Snowline Hospice Welcomes Dr. Jay Draeger to its Team of Physicians
Snowline Hospice and Supportive Care welcomes Dr. Jay Draeger, MD, to their roster of physicians. Snowline supports a group of highly-qualified, Board-Certified physicians in hospice and palliative medicine aiding Snowline’s mission to serve our community by supporting patients near end of life and guiding loved ones through grief.
He has been practicing as a solo practitioner in Internal Medicine in the Folsom area for over 30 years. He is board certified in both Internal Medicine and Hospice and Palliative Medicine.
Dr. Draeger’s professional interests include Inpatient and Outpatient Palliative Care, Medical Ethics, Advance Healthcare Directive and POLST education, Quality Assurance, Full Transparency Communication, and End-Of-Life Care
In Dr. Draeger’s free time you can find him camping, stream fishing, or playing the piano. He spent several years serving on the Board of Directors at Snowline. Dr. Draeger looks forward to expanding his ability to help patients with outpatient supportive care as well as hospice end-of-life arena. Dr. Draeger is excited by the new conversations, focus, and decisions this position will afford him.
Dr. Draeger is joining the team of Dr. Jeanine Ellinwood, Medical Director of Snowline, Dr. Michael Gaddini, and Dr. Jeff Yee.
Snowline Hospice has been providing hospice and grief services to El Dorado County for 39 years. Individual donors, thrift store donations, and patient insurance enable all of the services provided by Snowline to be free-of-charge to residents of El Dorado, Placer and Sacramento Counties.
You can be a part of the 2018 Link-Up Campaign by purchasing links.
Summer Means Link-Up!
Every summer we celebrate and support Healing All Together, HAT, Snowline's place for grieving children and their families.
El Dorado County
Senior Couple of the Year
2018 Senior Couple of the Year - Dennis and Ann Letl
Dennis and Ann Letl are Snowline Hospice volunteers who are committed to supporting patients and families near end of life. They retired to Rescue, CA in 1981 and have called El Dorado County home ever since. While these two could have decided to have a retirement of pure rest and relaxation, they have chosen instead to help those in need. Sometimes, what is remarkable about people’s service to others and the community is not in the busyness of their schedules or the numerous activities that they take on; sometimes the extraordinary is in the consistent, tireless commitment in carrying out the ordinary for others. That is exactly how Dennis and Ann have served in the community-with a deep commitment to what they value and believe in. That concept can be counterculture today in the world that celebrates multiple commitment. However, their approach to serving, which is to have a narrow, yet deep focus on helping others, has made all the difference in the lives of those they have served.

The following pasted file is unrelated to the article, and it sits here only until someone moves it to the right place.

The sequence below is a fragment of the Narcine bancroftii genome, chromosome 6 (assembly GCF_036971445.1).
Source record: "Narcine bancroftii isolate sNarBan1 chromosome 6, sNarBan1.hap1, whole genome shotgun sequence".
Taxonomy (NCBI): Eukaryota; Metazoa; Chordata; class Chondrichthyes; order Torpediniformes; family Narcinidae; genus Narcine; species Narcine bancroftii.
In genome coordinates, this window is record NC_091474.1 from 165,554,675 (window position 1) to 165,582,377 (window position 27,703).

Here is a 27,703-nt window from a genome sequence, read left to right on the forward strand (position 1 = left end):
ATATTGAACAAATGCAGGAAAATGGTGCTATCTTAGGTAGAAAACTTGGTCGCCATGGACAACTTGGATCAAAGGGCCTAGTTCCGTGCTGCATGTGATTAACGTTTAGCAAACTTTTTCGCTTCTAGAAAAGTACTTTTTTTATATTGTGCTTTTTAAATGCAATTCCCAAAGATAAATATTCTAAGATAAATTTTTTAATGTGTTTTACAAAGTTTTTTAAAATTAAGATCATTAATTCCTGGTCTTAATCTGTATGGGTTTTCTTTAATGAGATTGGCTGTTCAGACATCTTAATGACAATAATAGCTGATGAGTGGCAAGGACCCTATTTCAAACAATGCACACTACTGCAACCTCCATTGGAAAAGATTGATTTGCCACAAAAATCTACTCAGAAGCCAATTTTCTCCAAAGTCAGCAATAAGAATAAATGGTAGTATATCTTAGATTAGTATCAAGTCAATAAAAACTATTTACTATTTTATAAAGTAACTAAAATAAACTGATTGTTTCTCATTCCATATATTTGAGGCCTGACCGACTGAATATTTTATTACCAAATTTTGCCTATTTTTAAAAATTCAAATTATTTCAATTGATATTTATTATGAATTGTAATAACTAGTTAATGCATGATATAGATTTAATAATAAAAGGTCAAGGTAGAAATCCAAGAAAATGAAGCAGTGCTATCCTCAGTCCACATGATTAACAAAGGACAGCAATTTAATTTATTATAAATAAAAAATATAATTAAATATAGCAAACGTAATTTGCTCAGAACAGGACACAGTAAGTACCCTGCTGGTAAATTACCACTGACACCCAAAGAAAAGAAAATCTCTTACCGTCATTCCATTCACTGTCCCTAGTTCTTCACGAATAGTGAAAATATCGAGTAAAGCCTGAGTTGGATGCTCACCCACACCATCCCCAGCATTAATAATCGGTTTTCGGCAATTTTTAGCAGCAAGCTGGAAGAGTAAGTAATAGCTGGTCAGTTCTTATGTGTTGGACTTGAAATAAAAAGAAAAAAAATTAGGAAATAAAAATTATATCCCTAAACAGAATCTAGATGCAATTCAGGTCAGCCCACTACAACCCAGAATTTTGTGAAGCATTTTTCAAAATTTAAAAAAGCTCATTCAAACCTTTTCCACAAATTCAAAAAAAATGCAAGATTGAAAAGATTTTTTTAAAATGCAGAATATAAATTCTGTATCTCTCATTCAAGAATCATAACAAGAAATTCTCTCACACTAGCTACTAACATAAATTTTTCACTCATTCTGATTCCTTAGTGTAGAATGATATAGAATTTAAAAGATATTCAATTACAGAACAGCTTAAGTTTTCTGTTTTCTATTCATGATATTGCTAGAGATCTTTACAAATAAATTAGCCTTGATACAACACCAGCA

Ann has been a hospice volunteer for 25 years. In April 2018, Ann celebrated 25 years as a hospice volunteer with Snowline Hospice. She has been sitting bedside with dying patients and comforting their families for the last quarter century. Ann does very practical things for families— warming meals, giving medicine reminders, fluffing a pillow, holding hands, sharing memories, and bringing special treats to patients and families. She has ushered hundreds of families in those years through the hard process of losing a loved one. Ann has a penchant for art and has had the opportunity to share that healing therapy with patients along the way. Having lost her mother at an early age, Ann felt she was drawn to this work of comfort and care because of that experience. Ann’s approach of caring for one patient and family at a time—giving that family her total focus when she is with them each week- has meant so much to so many. Snowline Hospice estimate that she has helped usher 500 patients and families through the death and dying process over these 25 years.